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Three Worlds Film Review

“Three Worlds” is a contemporary, urban drama that presents an unromantic view of Parisian city life. Similar in concept to “Crash” (2004) and “Lantana” (2001), a disruptive event occurs, setting off a chain reaction in which people of disparate backgrounds collide. In “Three Worlds”, that event is a hit-and-run accident. By fleeing the scene, the driver jeopardizes the privileged life he has worked diligently to attain.

Alan (Raphael Personnaz), the ambitious son of a cleaning woman, is set to marry the boss’s daughter and inherit the business. On the way home from his bachelor party, he makes a fatal driving error and hits a pedestrian. His two passengers convince him to leave the scene. Unbeknownst to them, Juliette (Clotilde Hesme) witnesses the scene from her balcony. She contacts the victim’s wife Vera (Arta Dobroshi) who, like her husband, is an undocumented immigrant from Moldova.

Vera is afraid to press charges, so the persistent Juliette tracks down Alan herself. She demands Alan pay restitution and he agrees. Juliette, unexpectedly, feels compassion for Alan and begins a clandestine relationship with him. Alan’s life begins to unravel as he steals from his business to pay Vera and her family threatens to retaliate against him with violence.

Raphael Personnaz, who resembles a young Viggo Mortensen in this film, plays Alan with a desperate credibility. He lost weight for the role, so Alan’s physical fragility mirrors his mental state. As Personnaz reflected in 2012, “You might say the character is a coward, but things are so complex, and in any case, that choice changes his entire existence. It changes his beliefs and it leads him onto a difficult road to redemption.”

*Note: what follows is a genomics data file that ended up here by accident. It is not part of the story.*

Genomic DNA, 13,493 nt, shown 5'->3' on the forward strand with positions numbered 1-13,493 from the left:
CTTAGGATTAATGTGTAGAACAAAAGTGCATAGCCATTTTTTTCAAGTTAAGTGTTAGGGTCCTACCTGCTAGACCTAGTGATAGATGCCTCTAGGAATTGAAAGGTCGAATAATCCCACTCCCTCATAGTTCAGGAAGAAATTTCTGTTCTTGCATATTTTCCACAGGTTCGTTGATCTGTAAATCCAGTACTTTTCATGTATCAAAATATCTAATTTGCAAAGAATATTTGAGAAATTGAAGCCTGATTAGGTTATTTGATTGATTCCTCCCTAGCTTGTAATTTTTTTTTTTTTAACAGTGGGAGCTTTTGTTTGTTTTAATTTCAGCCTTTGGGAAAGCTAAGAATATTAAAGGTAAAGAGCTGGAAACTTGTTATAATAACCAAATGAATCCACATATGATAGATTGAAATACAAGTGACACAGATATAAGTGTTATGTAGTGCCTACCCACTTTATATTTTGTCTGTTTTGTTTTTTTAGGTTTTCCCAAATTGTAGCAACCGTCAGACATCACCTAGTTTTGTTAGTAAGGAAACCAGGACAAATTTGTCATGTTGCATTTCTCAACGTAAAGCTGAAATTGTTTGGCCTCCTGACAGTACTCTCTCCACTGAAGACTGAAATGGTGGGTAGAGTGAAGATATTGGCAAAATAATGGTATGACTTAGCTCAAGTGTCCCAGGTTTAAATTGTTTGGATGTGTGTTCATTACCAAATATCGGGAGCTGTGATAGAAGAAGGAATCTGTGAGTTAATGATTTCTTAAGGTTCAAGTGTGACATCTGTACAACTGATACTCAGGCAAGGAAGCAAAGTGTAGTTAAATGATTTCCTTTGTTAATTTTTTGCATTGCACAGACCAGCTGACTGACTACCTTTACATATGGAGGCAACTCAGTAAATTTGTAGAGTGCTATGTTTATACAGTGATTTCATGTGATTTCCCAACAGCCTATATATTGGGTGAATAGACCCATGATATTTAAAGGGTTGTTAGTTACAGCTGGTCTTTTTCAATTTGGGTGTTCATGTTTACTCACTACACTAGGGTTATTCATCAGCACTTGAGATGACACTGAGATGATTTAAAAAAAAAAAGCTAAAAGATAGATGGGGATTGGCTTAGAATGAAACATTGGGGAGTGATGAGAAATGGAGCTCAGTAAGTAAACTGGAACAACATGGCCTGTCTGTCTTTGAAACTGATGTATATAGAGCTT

Clotilde Hesme and Arta Dobroshi also deliver believable performances. Dobroshi is particularly good in the scene where she expresses righteous anger at the doctors who want her husband’s organs for donation. First France kills my husband, she asserts, and then it wants to cut him up and distribute the pieces.

Catherine Corsini is an experienced director, and she maintains dramatic tension throughout the film. She also co-wrote the script which, as numerous critics have noted, contains some weaknesses. The speed with which the pregnant Juliette makes love to Alan is quite implausible, for one. The strength of the film is its examination of guilt and innocence. As in a Pagnol novel, there are secrets and evasions, and no character is completely innocent.

“Three Worlds” was originally released in 2012. This film was not rated by the MPAA. It has some profanity and one sex scene. In French with English subtitles, the film is available on DVD. I watched “Three Worlds” at my own expense.

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